Machine learning is often associated with tasks like sales and marketing and has managed to gain massive traction in industries such as healthcare, but many people still don’t realize the full extent of what these tools can do. The manufacturing industry is a prime example of this. Often pigeonholed as technical, but not really advanced, manufacturers are actually on the verge of machine learning, using such software to supplement new additive manufacturing processes and bolster system function. By examining the ways manufacturers are using machine learning, we may uncover yet more ways machine learning can drive modern business.
For Accuracy And Efficiency
Among the companies that have adopted machine learning as a tool for enhanced manufacturing is Siemens, one of Europe’s largest industrial manufacturers. At Siemens, machine learning helps speed up the manufacturing process, streamlining projects so that they can be completed in one stage and with less overall waste. Less waste also means greater production yields; Siemens has also found that by using machine learning along with 3D printing data, that they can eliminate much of the pre-manufacture trial and error process.
A Prevention Program
Among businesses that have undertaken to learn about machine learning, a leading priority has been to use this newfound knowledge to enhance mechanical functions and avoid system failure. This is as important in huge factories as it is for small operators, perhaps even more so for small businesses that don’t have the financial and material buffer to support downtime.
With this issue in mind, machine learning innovators have been honing diagnostic algorithms that can not only identify machine problems, but also identify their source. And, going forward, these systems will ideally help businesses establish a preventative maintenance schedule that will reduce breakdowns and minimize downtime, supporting all elements of the service economy.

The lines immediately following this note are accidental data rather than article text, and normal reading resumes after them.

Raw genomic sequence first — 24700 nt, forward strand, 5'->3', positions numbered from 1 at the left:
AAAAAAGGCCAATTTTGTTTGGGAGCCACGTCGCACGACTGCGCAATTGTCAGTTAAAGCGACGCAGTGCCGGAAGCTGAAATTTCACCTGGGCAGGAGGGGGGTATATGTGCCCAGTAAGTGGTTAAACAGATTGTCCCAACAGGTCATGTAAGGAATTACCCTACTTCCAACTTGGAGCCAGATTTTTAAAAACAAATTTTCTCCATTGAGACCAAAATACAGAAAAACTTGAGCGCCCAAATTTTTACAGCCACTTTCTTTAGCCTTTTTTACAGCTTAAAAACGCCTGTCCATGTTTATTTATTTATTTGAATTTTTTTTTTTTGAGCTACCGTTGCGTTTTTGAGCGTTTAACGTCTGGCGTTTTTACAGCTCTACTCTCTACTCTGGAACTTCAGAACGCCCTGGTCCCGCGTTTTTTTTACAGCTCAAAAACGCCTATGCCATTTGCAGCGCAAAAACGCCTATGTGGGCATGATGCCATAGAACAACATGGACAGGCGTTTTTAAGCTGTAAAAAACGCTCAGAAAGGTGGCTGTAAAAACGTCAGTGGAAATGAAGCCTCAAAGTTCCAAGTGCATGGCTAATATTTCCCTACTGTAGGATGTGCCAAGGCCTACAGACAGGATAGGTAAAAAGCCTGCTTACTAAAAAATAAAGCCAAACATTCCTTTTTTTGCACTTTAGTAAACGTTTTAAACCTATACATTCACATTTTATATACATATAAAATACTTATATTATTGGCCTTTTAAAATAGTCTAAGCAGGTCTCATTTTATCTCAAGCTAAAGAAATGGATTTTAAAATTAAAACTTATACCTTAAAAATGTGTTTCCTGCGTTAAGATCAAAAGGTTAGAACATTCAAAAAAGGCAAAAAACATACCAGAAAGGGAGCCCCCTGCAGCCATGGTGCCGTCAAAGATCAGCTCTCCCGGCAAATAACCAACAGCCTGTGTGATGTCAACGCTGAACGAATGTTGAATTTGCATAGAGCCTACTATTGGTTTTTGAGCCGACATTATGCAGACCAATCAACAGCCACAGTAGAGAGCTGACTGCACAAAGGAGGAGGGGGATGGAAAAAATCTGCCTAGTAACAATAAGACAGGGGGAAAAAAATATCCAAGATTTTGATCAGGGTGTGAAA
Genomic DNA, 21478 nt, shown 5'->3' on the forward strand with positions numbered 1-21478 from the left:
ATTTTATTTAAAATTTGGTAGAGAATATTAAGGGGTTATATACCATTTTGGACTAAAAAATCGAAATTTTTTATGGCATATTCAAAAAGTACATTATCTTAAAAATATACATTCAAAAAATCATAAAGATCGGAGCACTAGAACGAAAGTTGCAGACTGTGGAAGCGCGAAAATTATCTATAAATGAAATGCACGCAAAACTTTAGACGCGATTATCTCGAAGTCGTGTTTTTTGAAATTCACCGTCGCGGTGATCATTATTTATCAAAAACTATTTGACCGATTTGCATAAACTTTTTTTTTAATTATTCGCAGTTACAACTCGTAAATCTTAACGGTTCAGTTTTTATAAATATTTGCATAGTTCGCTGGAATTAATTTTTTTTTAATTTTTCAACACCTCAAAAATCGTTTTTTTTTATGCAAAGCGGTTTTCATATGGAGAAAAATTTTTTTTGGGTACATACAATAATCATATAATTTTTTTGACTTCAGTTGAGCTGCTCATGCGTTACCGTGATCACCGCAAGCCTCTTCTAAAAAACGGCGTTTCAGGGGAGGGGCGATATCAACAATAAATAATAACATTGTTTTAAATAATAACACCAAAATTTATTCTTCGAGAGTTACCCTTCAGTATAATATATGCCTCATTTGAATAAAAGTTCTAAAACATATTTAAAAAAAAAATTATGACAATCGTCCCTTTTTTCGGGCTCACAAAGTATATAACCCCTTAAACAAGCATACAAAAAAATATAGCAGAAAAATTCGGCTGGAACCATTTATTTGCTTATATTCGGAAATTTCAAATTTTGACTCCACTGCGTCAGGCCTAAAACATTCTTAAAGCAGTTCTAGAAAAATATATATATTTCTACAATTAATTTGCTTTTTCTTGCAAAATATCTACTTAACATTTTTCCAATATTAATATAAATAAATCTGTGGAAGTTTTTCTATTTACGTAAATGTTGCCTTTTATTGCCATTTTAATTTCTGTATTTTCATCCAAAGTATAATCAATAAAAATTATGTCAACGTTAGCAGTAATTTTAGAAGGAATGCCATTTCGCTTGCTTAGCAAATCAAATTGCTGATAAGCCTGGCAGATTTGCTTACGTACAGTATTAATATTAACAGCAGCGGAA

One major challenge for manufacturers is managing production schedules, especially in shops that specialize in custom machining. With engineer-to-order products, there is no standard order, and that means machines have to be reconfigured for each run. As a result, starting projects in the wrong order can mean more urgent requests are late or that the business needs to interrupt a project to complete a rush job.
By implementing machine learning as part of the order process, businesses can optimize production workflows based on different order requirements. This may mean producing shared parts from two different orders simultaneously, reordering orders as needed, or making other changes. Historically, this would have required constant review of orders by staff members and been generally time-consuming. With the right machine learning system, though, such optimization can happen entirely in the background.
Manufacturers are committed to implementing innovative systems, and this makes the industry an exciting frontier for those interested in artificial intelligence, 3D printing, and machine learning. These tools can make expensive custom projects affordable, make small operations more productive, and increase profit margins. For big businesses, this is icing on the cake, but for smaller operations, the understanding of and investment in machine learning technology could represent a critical competitive advantage.